Feminism Wants a Feminist World


Social critic, author, and longtime House member Minna Salami also sees feminism as the demand for profound systemic overhaul. “The end goal of feminism is a feminist world,” she says. “There’s no quick fix for the patriarchy or it would no longer be around. It’s a long struggle, for sure, but we keep up the fight. And it’s important to see that there are many elements of joy, beauty, and solidarity in this struggle. For many feminists, feminism is the biggest gift they have given to themselves.” 

Salami, who will also speak in Tangier, is currently chairing a program on “Black Feminism and the Polycrisis” at The New Institute in Hamburg, exploring the particular impact of climate, war, divisiness, and right-wing politics on Black women around the world. Salami became internationally renowned in both feminism and human rights after the publication of her first book Sensuous Knowledge: A Black Feminist Approach for Everyone. The book puts forward a compelling way of understanding contemporary power structures, suggesting that we are forced to conform to the precepts of Europatriarchal knowledge—the knowledge of white privileged European men, which has become the epistemic basis of our world. Based on science, rationalism, and empiricism, it’s a kind of knowledge that is by no means entirely bad, having brought us the Enlightenment, universities, cities, trains, airplanes, etc. But according to Salami, it falls short in its ability to create the kind of collective and embodied understanding of humanity that we need to solve the multifaceted issues of our era.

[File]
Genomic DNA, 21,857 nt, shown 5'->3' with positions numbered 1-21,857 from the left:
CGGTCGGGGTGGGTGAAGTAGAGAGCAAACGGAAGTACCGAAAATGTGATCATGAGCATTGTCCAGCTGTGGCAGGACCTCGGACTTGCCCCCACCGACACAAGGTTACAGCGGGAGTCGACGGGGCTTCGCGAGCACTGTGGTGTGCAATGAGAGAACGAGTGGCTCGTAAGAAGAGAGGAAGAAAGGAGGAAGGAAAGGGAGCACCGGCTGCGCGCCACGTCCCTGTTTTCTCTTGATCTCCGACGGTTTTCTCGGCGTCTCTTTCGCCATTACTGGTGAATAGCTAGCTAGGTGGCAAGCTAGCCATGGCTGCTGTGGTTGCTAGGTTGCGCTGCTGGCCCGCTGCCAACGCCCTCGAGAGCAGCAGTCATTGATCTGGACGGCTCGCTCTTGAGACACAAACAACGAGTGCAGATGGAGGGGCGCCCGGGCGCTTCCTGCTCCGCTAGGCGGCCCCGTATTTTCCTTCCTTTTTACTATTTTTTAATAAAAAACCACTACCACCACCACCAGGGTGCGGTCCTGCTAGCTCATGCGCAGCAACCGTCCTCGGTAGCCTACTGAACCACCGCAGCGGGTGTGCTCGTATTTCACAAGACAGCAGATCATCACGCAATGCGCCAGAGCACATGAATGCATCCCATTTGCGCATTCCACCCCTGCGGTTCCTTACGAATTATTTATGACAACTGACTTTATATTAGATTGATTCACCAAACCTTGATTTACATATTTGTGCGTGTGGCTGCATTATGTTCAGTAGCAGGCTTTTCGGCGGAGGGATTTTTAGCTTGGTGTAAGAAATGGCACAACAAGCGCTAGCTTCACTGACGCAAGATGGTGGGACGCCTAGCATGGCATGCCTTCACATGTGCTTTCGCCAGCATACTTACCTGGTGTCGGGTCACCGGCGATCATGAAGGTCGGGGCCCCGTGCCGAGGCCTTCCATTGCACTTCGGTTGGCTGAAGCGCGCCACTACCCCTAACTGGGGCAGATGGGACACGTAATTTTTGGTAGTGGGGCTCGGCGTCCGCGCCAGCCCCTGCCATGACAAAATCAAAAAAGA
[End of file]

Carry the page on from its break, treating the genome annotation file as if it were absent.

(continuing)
“Europatriarchal knowledge is an approach to knowing that cannot take us to a higher dimension, in which we can experience some kind of harmony, not perfect harmony, but what it means to thrive and be human,” Salami argues. “For that kind of higher dimension, we need something more generative, more explorative. We need a way of knowing that engages the poetic, the body, ritual, Earth, the rapturous.”

The Debates Within

Some feminists are wary of approaches that emphasize female difference, particularly feminists focused on gender fluidity. They may be comfortable with ecofeminism and feminist foreign policy insofar as they advocate for equal representation. But the argument that women are inherently (or even just practically) more compassionate, non-violent, flexible, and collaborative than men opens a can of worms, triggering the debate between gender essentialism and constructivism. The worry is that this kind of claim reinforces problematic stereotypes, which many feminists find untenable.

In Tangier, we’ll hear from experts who are particularly attuned to these stereotypes. Hyper-gender activist Asmaa Guedira has built a personal and professional identity on rejecting conventional labels of male and female. Instead, after struggling with how to categorize herself and her sexuality, she has found a satisfying sense of selfhood by embracing complete fluidity. This self-directed investigation has been the foundation of a successful career as a facilitator and advisor to organizations including the UNDP in New York. What will she say about the role of difference-based feminism today?

The conversation will also include anti-racist activist and journalist Rokhaya Diallo, who has become a celebrity in France for her candid discussions about women and race. We’ll also hear from comic artist Zainab Fasiki, journalist Omayra Issa, and Islamic scholar Asma Lamrabet. But regardless of whether the event exposes conflicting ideas and paradigms, Salami thinks discourse is always vital.

“Feminism is a political philosophy that is about justice, equality, care, groundedness—so many values that our wounded world is in desperate need of,” she says. “So speaking about feminism, advocating for feminism, bringing clarity to the topic of feminism is always going to be a positive thing.”